He has been honored with the title of “Agga Maha Panditha” by the Government of Myanmar. Although other honorary awards were conferred upon him by foreign countries and foreign institutions he does not use them, entirely because of his humble disposition.
At the end of and exposition of the Dhamma (a Dharma Desana) at Temple Trees His Excellency Mahinda Rajapaksa (who was then the incumbent President of the country) made an offering to him of about 14 perches of land in Wellawatte. Upon this land stands today, the “Office of the Sangha Sabha of the Amarapura Maha Nikaya”, a three-storied building replete with all conceivable facilities. It is a matter of great joy to us that in honour of the Most Venerable Kotugoda Dhammavasa Maha Nayaka Thera it was possible for us to make an offering of this building to the Buddha Sasana, on the 15th of August 2020.
We offer merit to His Excellency the President and the Honourable Prime Minister who are today attending to each and every need of our Supreme Maha Nayaka Thera in a spirit of extending infinite regard and respect to him, in appreciation of the national and religious service the Maha Thera has rendered.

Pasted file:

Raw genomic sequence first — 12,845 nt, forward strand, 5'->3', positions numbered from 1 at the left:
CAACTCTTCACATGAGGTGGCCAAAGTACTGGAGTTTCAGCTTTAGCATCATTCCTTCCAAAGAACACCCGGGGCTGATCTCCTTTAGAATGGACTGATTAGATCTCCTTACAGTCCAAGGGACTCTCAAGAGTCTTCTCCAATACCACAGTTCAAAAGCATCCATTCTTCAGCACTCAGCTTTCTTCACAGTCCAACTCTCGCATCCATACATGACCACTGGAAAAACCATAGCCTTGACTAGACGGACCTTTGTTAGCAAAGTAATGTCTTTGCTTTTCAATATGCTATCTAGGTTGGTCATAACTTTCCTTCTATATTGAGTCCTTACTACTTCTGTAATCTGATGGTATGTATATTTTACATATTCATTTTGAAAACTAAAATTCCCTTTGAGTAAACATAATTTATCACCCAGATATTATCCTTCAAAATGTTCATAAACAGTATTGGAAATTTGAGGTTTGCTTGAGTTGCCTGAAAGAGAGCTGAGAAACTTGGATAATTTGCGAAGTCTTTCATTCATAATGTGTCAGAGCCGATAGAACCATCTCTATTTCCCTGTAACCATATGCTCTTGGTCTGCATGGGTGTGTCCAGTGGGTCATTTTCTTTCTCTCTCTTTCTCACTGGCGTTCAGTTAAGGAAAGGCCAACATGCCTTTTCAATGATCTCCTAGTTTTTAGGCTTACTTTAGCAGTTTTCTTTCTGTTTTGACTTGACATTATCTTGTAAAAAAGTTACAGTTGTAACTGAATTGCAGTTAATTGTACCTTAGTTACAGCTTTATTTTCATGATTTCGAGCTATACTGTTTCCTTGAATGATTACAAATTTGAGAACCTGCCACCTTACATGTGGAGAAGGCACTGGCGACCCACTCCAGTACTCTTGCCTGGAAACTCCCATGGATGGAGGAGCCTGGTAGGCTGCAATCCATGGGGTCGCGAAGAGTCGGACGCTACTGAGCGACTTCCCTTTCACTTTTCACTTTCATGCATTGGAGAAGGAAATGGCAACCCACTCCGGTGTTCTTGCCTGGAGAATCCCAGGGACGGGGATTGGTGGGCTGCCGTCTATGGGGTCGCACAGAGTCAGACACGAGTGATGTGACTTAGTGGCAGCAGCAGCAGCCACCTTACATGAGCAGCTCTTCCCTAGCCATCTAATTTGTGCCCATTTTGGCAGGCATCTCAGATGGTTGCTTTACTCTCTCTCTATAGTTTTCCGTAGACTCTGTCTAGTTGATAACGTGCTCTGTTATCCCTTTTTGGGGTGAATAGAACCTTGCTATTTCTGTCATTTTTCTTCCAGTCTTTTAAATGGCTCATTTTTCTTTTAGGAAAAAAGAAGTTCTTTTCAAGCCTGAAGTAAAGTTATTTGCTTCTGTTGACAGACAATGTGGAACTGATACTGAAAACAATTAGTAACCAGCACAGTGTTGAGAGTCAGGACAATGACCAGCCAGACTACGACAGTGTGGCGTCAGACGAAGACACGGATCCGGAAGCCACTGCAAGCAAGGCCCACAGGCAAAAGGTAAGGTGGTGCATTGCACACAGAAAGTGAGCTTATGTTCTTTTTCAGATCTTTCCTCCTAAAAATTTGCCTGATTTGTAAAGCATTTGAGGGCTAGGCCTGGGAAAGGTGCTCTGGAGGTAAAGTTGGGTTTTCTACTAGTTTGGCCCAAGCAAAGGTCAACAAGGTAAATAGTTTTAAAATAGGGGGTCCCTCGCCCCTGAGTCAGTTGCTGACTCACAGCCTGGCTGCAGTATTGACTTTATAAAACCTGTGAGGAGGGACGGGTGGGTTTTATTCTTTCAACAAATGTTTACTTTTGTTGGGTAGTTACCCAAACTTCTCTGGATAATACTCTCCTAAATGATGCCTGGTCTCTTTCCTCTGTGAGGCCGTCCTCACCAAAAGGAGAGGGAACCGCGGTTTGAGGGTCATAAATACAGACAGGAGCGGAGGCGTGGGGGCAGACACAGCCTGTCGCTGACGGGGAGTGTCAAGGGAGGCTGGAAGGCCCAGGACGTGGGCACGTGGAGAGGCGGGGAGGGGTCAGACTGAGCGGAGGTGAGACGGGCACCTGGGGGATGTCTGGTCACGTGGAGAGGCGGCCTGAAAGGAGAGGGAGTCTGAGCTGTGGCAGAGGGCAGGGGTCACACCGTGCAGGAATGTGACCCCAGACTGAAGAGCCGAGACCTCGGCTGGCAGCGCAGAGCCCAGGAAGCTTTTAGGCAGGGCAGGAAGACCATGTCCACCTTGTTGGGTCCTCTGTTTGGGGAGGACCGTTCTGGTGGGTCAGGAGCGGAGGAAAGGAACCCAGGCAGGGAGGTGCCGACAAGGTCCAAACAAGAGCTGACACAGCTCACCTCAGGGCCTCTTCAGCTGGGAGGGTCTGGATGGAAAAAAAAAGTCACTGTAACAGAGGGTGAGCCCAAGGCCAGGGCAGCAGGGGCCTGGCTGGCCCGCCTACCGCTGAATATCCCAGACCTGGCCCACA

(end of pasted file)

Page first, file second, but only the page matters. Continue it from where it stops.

Let us also gratefully place on record that the Honourable Sajit Premadasa, Leader of the Opposition, has provided an elevator as an offering to facilitate the caring for our Mahanayaka Thera.
I also wish to thank the Doctors, the Staff of the Nawaloka Hospital, Members of the Nikaya-abhivrudhi Dayaka Sabha (Organization for the Advancement of the Nikaya) and the Dayaka Sabha of the Mahanayaka’s Vihara and who are all providing medical care.
Arrangements were made by the Dayaka Sabha and the student monks to offer alms to the Sangha to mark the birthday of our Thera when he reached the age of 88, on 26th January 2021.
On 21st January 2021 at 7.00 p.m. a Bodhi Pooja was organized by the Amarapura Nikaya-abhivruddi Dayaka Sabha at the historic Kalutara Bodhi to invoke blessings upon our Supreme Maha Thera.
May the Supreme Maha Nayaka Agga Maha Panditha Kotugoda Dhammavasa Maha Nahimi live a life free from sickness and sorrow.
Deshamanya Ajita de Zoysa
Sri Lanka Nikaya-abhivruddi Dayaka Sabha
Govt.’s choice is dialogue over confrontation
By Jehan Perera
Preparing for the forthcoming UN Human Rights Council cannot be easy for a government elected on a nationalist platform that was very critical of international intervention. When the government declared its intention to withdraw from Sri Lanka’s co-sponsorship of the October 2015 resolution No. 30/1 last February, it may have been hoping that this would be the end of the matter. However, this is not to be. The UN Human Rights High Commissioner’s report that will be taken up at the forthcoming UNHRC session in March contains a slate of proposals that are severely punitive in nature and will need to be mitigated. These include targeted economic sanctions, travel bans and even the involvement of the International Criminal Court.